70 years later: family takes snapshot of bomber history

Ret. Colonel Joseph Sweeney and his son, Joe Jr., pose for a picture at the National Museum of the United States Air Force. (Photo by: WDTN/Jake Ryle)

FAIRBORN, Ohio (WDTN) — For most visitors to the National Museum of the United States Air Force–seeing the exhibits is as close to history as they can get.

But for one family on Friday morning, they were able to live it, through the eyes of a father and grandfather.

Retired Colonel Joseph Sweeney with the U.S. Air Force was able to live it.

“We wanted to see Papa Charlie’s plane. For the 70th anniversary,” he told 2 NEWS.

A look inside the Bockscar Bomber. (Photo by: WDTN/Jake Ryle)
A look inside the Bockscar Bomber. (Photo by: WDTN/Jake Ryle)

Papa Charlie, the father of Ret. Colonel Sweeney, was the man who piloted Bockscar–the plane which dropped the atomic bomb on Nagasaki, Japan.

“Marines don’t cry, but sometimes our eyes sweat a little bit. It was emotional,” he said.

Today — he climbed the ladder, but he wasn’t alone.

“I’m proud of him, I’m proud of my son as well.”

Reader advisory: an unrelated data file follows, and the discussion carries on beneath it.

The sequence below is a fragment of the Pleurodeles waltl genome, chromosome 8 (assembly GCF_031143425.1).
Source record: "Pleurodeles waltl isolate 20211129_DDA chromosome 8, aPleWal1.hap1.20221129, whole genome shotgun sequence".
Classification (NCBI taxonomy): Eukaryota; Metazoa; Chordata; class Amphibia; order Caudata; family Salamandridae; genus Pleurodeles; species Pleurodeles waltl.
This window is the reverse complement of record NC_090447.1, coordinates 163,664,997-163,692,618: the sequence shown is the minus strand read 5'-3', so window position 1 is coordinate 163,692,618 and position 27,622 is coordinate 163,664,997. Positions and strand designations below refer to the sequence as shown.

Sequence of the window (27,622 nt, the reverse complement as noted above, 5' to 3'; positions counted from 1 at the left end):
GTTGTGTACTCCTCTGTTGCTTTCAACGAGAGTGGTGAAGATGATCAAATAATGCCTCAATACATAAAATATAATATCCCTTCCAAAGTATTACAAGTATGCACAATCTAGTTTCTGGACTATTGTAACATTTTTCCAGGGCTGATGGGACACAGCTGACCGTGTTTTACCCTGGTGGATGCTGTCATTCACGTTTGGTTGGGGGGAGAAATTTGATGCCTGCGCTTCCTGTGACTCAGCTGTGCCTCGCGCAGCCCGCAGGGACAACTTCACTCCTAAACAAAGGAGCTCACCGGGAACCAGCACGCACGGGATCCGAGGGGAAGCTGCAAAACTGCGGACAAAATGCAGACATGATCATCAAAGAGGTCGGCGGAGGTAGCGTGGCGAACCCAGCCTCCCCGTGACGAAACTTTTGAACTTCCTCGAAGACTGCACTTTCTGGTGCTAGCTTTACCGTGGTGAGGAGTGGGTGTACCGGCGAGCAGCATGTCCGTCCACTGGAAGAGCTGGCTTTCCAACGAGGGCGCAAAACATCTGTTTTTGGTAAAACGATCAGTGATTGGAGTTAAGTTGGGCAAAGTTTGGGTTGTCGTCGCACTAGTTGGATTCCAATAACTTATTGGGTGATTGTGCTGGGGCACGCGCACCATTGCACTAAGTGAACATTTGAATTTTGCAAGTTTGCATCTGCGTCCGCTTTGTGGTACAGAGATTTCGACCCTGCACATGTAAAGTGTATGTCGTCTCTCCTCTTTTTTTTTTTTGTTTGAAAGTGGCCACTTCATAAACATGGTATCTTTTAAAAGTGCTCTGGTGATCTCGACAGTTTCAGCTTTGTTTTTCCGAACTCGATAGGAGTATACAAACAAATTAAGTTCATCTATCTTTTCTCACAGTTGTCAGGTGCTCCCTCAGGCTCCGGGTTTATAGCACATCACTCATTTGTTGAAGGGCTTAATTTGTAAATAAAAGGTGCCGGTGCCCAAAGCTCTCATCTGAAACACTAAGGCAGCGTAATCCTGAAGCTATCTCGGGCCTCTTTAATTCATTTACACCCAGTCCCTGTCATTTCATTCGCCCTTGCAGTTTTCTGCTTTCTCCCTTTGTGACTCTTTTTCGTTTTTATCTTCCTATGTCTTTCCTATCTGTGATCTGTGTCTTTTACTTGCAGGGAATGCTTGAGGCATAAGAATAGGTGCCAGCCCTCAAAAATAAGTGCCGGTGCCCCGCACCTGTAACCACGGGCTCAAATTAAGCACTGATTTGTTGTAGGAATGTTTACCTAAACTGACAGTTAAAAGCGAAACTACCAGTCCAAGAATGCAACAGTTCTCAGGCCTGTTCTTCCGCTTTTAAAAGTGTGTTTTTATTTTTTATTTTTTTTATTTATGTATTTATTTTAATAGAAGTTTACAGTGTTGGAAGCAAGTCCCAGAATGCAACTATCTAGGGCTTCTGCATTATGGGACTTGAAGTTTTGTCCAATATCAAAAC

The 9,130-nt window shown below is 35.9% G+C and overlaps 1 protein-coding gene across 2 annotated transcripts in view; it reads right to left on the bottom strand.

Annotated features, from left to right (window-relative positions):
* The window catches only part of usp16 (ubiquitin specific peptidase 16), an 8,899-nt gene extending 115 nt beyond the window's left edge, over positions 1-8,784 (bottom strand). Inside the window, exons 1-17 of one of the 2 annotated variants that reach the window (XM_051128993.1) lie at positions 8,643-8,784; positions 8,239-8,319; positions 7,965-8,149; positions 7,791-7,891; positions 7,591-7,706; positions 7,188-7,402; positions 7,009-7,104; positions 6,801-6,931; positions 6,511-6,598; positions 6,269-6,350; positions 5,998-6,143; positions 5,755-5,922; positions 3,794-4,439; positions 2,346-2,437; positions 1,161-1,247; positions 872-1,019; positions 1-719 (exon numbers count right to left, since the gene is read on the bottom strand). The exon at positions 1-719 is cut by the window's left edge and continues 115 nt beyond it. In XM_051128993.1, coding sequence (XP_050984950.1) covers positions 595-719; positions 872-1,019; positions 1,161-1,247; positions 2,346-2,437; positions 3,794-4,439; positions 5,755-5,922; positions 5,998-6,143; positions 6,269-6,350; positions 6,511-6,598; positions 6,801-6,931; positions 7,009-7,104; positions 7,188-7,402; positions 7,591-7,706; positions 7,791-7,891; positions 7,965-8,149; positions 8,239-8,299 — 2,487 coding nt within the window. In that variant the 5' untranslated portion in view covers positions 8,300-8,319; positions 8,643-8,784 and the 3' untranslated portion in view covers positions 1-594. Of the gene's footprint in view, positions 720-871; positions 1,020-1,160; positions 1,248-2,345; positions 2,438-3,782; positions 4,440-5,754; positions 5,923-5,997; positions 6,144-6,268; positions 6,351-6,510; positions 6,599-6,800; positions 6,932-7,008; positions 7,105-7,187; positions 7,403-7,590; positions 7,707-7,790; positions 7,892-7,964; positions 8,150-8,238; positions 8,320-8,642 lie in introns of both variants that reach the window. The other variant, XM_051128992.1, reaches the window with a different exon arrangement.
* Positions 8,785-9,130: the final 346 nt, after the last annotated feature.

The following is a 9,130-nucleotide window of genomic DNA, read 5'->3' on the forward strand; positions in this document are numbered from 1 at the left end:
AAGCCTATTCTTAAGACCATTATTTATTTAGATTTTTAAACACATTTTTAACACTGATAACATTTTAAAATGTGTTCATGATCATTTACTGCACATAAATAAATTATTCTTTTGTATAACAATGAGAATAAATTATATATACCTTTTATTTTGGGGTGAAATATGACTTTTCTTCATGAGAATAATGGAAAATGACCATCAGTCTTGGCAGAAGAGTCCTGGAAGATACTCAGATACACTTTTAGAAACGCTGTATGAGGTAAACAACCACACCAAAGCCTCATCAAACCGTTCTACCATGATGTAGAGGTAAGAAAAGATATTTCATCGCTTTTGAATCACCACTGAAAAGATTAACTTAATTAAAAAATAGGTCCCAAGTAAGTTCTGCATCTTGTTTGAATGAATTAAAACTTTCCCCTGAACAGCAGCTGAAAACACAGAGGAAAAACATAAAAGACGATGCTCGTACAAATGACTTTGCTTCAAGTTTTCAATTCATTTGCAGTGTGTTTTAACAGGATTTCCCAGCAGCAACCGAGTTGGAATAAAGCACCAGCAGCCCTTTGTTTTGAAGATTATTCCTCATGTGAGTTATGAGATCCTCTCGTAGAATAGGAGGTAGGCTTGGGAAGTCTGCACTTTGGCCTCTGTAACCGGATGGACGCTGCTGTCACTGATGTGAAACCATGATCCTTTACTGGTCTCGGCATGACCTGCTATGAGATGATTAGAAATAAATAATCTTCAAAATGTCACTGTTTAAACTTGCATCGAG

His son, Joe Sweeney Jr. was alongside him. And the father and son wanted to carry on a legacy.

“It was surreal,” Sweeney Jr. said.

“To climb up in there, and to sit in the seat you know, sit in the cockpit. I’ve seen a million pictures.”

But there was one picture that caught his focus.

“My grandfather, in the cockpit in 1945. With a cigar in his mouth. So I brought a cigar.”

A picture the Sweeney’s were able to take — in color this time — 7 decades later.

“I know that this aircraft is truly the trigger that caused a watershed in American history,” Dr. Jeff Underwood, Historian for the National Museum of the United States Air Force said.

And it remains a pivotal part of American history.

A piece of history a family can now see through their very eyes.

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